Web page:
All of our stories revolve around getting out of a timeshare, or a timeshare sold deceptively. Many have lost thousands of dollars, pounds or euros, resulting from the promise of a speedy “exit”, “court claim” or “consumer act claim” routinely made by the cold callers. As we have said before, some exit companies may be genuine, most are not. It is a recognised marketing tool subject to many regulations which should be observed by the marketers. These cover such things as the validity of leads, observing “don’t call” protocols, but this is another subject in itself.
This article has been sparked by a conversation with our friend regarding ongoing work on her case, she sent me a link and a very important question; “Read your article, it’s all over the world, yet why can’t we open up the can of worms?”
My initial answer was; “quite simply, it’s big money.”.
A short answer I know, but it did get me thinking, AIT publishes many articles from both sides of the “Great Lake”, the similarities in each and every case is very striking indeed. Firstly, all now tend to be seniors, originally purchasing many years ago, some just before retirement some after. The similarities for their purchase are also evident, “investment” of one form or another, be it for rental and/or resale. “Investment” has been implied in the pitch.
Another feature is the finance that tends to go hand in hand with these big “investments” and the problems surrounding them. We have published so many stories about this subject, from the UK and Europe to North America. Brick walls when dealing with them on problems due to the timeshare, we need not go on.
So we know where all this started, the initial purchase, this was the first step to years of being scammed in one way or another, more so than if they hadn’t become involved with timeshare. The sales pitches which hooked you are minor compared with the ones that follow, all with one thing in mind, your money.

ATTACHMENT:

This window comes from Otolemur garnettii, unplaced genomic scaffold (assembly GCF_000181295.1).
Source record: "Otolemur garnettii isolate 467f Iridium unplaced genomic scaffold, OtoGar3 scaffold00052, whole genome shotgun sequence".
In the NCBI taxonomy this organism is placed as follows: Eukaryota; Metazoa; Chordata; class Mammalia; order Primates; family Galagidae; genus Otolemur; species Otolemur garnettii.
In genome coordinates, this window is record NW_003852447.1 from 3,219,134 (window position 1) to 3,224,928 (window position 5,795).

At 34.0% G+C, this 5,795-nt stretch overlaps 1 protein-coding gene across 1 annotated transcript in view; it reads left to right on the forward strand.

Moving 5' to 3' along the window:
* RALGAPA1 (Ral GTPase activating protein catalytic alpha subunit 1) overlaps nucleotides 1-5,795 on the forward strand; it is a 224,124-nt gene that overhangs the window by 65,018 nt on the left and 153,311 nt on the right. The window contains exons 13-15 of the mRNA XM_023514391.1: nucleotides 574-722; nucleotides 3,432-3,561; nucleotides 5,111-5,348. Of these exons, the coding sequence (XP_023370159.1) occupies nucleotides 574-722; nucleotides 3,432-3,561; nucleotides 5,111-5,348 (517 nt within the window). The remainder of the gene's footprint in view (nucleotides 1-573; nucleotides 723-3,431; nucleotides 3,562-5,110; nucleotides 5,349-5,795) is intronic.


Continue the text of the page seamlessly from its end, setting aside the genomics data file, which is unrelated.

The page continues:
In Europe timeshare was being sold implying you were purchasing property, EU Directives made this practice illegal, it is a holiday product with rights of usage to certain properties, not ownership in property or real estate. In the US we know it is classified as real estate, sales agents apparently must be licensed, this does vary from state to state.
This implication of purchasing “real” property started the upsurge in resale companies, many of which were outright scams. You paid them money “upfront” to sell your timeshare within the period of the contract, usually, 12 months, with a money-back “guarantee” if they don’t sell. How many have fallen for that one?
Eventually, in Europe the resale market began to crumble, this was replaced with the “Discount Holiday Clubs”. These would trade in your timeshare for membership to this club, the websites showed the very same resorts as you may have used, but at a fraction of the maintenance fees. They were also maintenance-free, the annual subscription was around £75 to £100, to leave you just stopped paying, or so they said.
Many were caught by this model, it was pretty clever for its time, but again it disappeared with many arrested and some jailed. This was soon replaced with the “relinquishment (exit) & claims” companies.
A huge surge in these came after the first Supreme Court rulings on timeshare in Spain, which opened the door for legitimate law firms to represent clients against their resorts for illegal contracts. But it also opened the floodgates of the fakes.
We have seen this sector grow with “fake” law firms becoming more sophisticated in their “scam”. Documents to the untrained eye appear to be genuine, even the website given looks very promising with all the right information. Sometimes the website is actually a genuine law firm that doesn’t know their name is being used, that was the subject for our first article.
This particular type of scam is also taking hold in the US, for those who purchased in Mexico, that is like the Brits buying in Spanish territory. Foreigners on holiday getting hijacked to sales presentations and succumbing to the sales patter.
What has caused all of this fraud on the periphery of timeshare?
Again a very simple answer, the industry that sold it in the first place.